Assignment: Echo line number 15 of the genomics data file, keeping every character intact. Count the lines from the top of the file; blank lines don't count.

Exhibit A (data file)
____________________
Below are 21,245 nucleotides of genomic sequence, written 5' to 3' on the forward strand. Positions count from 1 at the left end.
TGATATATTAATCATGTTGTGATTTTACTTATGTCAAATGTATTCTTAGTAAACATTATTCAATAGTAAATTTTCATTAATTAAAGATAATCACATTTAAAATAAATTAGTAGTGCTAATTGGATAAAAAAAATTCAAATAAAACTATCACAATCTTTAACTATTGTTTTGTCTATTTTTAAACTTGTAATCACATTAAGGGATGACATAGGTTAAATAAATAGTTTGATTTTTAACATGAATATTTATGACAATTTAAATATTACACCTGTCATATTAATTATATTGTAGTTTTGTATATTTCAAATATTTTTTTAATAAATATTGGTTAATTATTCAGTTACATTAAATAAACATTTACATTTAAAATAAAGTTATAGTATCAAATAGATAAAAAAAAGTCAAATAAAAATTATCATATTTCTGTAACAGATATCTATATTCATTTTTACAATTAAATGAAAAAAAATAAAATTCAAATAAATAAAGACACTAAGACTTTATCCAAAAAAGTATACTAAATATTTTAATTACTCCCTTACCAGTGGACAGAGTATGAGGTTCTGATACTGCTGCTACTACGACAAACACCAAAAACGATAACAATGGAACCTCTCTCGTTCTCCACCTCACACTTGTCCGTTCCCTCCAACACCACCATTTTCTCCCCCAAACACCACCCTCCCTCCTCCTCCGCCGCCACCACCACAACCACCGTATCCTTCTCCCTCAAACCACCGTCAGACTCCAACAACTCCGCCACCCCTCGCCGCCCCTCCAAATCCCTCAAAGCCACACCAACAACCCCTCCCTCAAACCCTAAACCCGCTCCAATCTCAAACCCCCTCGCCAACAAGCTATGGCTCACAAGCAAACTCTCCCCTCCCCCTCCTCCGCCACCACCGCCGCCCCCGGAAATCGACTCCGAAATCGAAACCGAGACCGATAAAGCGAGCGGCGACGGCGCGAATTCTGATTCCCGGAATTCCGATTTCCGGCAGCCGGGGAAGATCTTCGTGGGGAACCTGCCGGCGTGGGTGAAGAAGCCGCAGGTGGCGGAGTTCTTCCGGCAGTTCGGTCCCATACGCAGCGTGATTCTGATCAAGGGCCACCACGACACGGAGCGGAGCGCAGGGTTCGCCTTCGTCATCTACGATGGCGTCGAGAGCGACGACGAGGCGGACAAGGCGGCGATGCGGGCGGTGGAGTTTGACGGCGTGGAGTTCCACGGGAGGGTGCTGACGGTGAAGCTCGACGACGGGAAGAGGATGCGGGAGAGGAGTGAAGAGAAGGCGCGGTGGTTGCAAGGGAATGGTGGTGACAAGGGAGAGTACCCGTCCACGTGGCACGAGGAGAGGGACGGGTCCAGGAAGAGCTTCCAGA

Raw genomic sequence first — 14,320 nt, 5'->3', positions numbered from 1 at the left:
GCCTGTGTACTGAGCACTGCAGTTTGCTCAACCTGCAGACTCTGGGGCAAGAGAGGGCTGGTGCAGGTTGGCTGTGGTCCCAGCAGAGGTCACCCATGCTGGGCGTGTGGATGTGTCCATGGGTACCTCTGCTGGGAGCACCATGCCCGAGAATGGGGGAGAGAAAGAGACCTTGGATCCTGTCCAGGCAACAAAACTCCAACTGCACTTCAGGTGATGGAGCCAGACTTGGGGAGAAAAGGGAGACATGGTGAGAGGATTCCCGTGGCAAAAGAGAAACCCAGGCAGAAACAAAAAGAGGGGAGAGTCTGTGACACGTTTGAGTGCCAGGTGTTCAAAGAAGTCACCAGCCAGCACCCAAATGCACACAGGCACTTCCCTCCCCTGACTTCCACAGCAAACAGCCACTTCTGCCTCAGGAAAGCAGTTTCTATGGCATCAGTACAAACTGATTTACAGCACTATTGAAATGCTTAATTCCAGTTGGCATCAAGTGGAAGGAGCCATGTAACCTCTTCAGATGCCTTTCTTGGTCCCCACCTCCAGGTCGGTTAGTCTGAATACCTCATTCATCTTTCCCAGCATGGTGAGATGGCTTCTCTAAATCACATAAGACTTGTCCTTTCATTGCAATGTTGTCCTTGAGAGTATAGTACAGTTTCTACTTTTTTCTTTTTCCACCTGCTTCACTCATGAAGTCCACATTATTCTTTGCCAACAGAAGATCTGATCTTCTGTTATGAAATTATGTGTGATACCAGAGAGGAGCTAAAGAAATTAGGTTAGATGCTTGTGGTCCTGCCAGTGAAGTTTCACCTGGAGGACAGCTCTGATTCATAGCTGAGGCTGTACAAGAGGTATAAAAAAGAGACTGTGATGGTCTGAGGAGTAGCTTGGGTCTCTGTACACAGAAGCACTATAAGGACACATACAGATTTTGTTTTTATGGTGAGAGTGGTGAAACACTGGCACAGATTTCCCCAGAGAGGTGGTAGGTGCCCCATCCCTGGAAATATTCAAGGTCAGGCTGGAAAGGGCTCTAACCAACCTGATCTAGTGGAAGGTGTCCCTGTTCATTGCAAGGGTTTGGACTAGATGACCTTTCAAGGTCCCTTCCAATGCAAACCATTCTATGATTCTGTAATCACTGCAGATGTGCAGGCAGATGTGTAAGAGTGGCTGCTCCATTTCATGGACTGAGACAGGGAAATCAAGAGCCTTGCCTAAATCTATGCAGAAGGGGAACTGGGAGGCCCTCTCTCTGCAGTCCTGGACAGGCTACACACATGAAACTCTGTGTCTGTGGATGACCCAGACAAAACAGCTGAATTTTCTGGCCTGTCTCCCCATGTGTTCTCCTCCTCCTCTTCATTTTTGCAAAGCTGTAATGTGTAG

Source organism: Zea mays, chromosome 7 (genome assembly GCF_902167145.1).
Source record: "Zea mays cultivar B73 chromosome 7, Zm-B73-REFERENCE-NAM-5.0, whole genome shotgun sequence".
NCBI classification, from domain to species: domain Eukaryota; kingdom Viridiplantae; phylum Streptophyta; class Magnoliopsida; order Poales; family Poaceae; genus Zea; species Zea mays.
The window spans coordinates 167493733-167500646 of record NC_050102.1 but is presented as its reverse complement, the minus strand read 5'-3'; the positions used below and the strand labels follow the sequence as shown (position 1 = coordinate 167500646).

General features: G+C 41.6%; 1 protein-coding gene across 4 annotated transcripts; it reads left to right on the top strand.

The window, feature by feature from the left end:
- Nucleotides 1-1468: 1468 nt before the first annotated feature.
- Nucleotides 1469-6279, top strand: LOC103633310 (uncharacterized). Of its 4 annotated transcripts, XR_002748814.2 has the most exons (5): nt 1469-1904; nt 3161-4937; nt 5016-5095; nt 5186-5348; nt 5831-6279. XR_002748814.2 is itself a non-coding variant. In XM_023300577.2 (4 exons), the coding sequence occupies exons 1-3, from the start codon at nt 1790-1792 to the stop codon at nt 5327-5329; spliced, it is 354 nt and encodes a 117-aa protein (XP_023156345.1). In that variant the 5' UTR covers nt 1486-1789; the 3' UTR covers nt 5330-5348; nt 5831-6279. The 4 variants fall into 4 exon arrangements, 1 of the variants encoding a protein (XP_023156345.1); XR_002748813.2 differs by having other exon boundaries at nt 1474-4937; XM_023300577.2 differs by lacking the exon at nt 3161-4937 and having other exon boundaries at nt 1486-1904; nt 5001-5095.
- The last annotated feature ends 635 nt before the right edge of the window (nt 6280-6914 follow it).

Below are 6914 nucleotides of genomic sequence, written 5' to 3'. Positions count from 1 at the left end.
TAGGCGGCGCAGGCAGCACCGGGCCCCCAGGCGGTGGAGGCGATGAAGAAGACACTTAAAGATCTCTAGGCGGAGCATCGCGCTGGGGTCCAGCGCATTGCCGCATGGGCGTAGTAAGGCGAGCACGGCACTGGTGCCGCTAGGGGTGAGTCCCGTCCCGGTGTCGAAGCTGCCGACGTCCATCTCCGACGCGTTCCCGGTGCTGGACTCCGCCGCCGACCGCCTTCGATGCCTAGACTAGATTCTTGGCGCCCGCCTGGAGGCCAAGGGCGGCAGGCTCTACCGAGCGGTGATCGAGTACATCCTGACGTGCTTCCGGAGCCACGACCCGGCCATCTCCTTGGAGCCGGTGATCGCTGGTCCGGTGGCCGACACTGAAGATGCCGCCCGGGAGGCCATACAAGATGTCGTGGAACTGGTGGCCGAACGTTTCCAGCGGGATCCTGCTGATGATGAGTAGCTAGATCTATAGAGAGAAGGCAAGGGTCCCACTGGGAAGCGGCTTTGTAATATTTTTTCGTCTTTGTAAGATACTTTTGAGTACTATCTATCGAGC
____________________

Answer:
TAGGCGGCGCAGGCAGCACCGGGCCCCCAGGCGGTGGAGGCGATGAAGAAGACACTTAAAGATCTCTAGGCGGAGCATCGCGCTGGGGTCCAGCGCATTGCCGCATGGGCGTAGTAAGGCGAGCACGGCACTGGTGCCGCTAGGGGTGAGTCCCGTCCCGGTGTCGAAGCTGCCGACGTCCATCTCCGACGCGTTCCCGGTGCTGGACTCCGCCGCCGACCGCCTTCGATGCCTAGACTAGATTCTTGGCGCCCGCCTGGAGGCCAAGGGCGGCAGGCTCTACCGAGCGGTGATCGAGTACATCCTGACGTGCTTCCGGAGCCACGACCCGGCCATCTCCTTGGAGCCGGTGATCGCTGGTCCGGTGGCCGACACTGAAGATGCCGCCCGGGAGGCCATACAAGATGTCGTGGAACTGGTGGCCGAACGTTTCCAGCGGGATCCTGCTGATGATGAGTAGCTAGATCTATAGAGAGAAGGCAAGGGTCCCACTGGGAAGCGGCTTTGTAATATTTTTTCGTCTTTGTAAGATACTTTTGAGTACTATCTATCGAGC